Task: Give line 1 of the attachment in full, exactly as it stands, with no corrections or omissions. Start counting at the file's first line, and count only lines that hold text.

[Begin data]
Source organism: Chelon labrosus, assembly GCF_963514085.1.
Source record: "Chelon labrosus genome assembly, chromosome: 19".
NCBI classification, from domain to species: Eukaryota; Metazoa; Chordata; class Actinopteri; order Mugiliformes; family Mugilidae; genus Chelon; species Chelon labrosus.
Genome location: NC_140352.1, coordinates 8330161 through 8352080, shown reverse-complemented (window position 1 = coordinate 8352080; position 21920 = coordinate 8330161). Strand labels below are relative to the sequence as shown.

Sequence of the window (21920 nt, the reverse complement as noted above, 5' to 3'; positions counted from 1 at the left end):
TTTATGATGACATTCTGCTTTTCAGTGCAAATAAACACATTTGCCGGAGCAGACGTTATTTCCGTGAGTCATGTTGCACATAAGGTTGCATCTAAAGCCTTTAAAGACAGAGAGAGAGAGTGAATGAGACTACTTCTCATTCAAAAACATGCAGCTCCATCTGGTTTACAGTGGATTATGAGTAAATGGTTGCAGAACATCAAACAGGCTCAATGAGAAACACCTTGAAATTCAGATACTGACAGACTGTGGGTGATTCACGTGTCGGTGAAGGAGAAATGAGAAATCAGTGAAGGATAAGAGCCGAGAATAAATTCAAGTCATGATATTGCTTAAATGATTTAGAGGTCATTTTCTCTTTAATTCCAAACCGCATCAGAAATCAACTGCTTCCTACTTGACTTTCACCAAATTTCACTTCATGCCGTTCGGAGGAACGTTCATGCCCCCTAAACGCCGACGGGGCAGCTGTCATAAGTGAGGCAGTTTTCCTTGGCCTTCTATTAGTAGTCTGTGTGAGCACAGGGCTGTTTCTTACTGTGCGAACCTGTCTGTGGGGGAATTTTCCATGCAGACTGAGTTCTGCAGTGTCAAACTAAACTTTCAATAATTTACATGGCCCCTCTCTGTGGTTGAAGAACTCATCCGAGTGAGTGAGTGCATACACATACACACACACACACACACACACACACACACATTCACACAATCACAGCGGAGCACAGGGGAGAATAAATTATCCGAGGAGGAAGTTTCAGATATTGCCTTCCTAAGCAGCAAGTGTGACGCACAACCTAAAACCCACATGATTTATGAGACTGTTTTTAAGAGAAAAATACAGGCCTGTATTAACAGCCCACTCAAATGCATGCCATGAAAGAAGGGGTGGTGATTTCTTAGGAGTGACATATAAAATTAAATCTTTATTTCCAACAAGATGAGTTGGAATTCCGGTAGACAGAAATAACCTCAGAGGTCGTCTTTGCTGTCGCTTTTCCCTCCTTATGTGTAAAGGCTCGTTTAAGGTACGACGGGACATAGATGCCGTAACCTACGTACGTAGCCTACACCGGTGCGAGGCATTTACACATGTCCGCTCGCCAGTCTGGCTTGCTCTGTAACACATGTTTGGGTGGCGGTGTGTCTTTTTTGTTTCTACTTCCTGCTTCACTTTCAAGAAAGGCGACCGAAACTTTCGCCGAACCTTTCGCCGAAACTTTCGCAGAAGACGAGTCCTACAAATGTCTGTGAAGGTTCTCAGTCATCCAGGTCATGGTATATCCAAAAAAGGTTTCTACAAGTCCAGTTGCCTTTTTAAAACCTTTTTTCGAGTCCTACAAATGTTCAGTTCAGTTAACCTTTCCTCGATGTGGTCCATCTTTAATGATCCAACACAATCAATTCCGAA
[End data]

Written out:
Source organism: Chelon labrosus, assembly GCF_963514085.1.